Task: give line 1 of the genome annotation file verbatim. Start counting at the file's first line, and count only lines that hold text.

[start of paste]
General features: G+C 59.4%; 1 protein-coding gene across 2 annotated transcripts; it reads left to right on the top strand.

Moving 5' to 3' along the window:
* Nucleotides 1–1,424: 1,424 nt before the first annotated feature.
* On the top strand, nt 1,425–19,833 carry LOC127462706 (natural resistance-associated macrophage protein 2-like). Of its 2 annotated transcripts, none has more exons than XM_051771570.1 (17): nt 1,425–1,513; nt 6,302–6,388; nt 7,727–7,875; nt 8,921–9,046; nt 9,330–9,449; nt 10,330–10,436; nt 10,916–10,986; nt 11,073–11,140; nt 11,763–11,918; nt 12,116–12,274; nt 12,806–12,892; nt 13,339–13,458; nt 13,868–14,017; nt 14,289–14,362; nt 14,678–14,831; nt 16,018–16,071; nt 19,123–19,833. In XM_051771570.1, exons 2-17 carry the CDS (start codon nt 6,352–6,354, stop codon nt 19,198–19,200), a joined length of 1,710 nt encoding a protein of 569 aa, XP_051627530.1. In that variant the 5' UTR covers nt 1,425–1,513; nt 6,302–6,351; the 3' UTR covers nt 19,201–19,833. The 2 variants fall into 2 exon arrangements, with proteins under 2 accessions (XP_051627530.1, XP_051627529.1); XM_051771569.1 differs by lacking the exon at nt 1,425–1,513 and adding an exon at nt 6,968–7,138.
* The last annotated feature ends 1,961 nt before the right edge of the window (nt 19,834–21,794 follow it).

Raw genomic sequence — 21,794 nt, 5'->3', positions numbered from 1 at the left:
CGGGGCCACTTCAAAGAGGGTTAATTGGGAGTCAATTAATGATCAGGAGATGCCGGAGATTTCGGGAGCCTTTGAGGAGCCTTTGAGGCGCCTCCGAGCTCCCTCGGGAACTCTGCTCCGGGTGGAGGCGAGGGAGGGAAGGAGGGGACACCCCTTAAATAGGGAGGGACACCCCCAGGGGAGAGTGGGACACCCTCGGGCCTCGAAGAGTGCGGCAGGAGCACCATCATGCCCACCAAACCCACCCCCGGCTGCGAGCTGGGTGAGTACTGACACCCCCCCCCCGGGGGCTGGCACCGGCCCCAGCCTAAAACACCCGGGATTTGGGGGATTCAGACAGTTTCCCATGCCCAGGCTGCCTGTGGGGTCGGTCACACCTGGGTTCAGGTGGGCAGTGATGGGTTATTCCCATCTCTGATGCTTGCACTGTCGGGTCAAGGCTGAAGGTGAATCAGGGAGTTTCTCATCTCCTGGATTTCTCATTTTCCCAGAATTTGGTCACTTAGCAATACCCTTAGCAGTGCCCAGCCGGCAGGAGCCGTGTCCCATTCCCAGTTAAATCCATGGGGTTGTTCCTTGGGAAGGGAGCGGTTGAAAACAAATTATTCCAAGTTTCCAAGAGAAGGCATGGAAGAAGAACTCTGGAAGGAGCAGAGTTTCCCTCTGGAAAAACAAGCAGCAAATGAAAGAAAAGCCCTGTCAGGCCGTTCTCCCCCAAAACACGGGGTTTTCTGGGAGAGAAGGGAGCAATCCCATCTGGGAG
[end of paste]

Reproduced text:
General features: G+C 59.4%; 1 protein-coding gene across 2 annotated transcripts; it reads left to right on the top strand.